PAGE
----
Alternative Paths to Long-term Care: Nursing Home Geriatric Day Hospital, Senior Center, and Domiciliary Care Options

Sherwood, Sylvia; Morris, John N.; Ruchlin, Hirsch S.
January 1986
American Journal of Public Health;Jan1986, Vol. 76 Issue 1, p38
Academic Journal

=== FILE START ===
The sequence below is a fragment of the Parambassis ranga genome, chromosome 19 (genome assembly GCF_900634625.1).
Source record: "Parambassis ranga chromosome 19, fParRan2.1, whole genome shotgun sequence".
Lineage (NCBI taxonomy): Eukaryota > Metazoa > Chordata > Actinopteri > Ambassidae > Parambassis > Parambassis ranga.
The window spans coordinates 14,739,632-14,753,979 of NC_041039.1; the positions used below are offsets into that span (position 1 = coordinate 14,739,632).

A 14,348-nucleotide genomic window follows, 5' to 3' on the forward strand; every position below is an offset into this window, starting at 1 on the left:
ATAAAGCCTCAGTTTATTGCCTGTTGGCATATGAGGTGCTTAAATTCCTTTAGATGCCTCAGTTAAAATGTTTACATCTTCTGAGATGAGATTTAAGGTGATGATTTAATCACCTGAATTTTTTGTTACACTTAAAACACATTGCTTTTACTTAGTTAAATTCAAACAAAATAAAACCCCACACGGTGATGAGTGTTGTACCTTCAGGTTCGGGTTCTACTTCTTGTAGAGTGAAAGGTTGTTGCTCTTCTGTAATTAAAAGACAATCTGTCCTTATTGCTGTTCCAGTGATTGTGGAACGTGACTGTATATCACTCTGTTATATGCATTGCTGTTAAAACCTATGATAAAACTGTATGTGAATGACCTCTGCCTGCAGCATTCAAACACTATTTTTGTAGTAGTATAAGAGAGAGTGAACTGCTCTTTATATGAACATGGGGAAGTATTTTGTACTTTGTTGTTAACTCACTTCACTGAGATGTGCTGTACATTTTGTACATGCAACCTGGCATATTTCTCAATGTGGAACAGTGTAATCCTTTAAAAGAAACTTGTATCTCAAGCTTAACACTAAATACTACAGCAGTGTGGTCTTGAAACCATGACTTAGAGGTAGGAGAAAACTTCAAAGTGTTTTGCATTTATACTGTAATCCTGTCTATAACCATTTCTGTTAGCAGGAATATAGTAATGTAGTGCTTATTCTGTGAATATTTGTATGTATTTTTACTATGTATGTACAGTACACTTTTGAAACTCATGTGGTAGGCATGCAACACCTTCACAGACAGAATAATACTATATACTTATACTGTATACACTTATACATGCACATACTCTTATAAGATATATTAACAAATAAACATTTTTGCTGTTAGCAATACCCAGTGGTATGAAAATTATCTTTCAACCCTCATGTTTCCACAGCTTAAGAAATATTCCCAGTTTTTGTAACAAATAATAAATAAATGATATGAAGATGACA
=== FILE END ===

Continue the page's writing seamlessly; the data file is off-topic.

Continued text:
Abstract: This paper examines certain quality of life outcomes, as well as comparative costs of care, for selected types of persons entering three very distinct types of alternative service programs that address the long-term care needs of vulnerable elderly persons: nursing homes (NH), geriatric day hospitals (GDH), and senior center (SC) programs. For selected outcomes, based on secondary analysis of the data gathered in another study, it was possible to add to the comparison samples of similar types of persons entering small foster-type domiciliary care homes (DC). From pools of persons entering these programs, six separate sets of comparison samples who were similar at baseline were constructed (GDH-SC, NH-SC, NH-GDH, NH-DC, SC-DC, GDH-DC). Only analyses pertaining to institutionalization and costs were conducted for the last three sets of comparison groups. Except for the issue of institutionalization, quality of life impact analysis showed only a few more post-test differences than would be expected by chance (although the few post-test differences that were observed in each case favored less restrictive settings). This more general similarity of outcome is indeed provocative, suggesting that in many ways the applicants adapted similarly to these quite distinct programs. Cost analyses found that nursing home and geriatric day hospital care, the two most restrictive settings, were also the two most expensive interventions.


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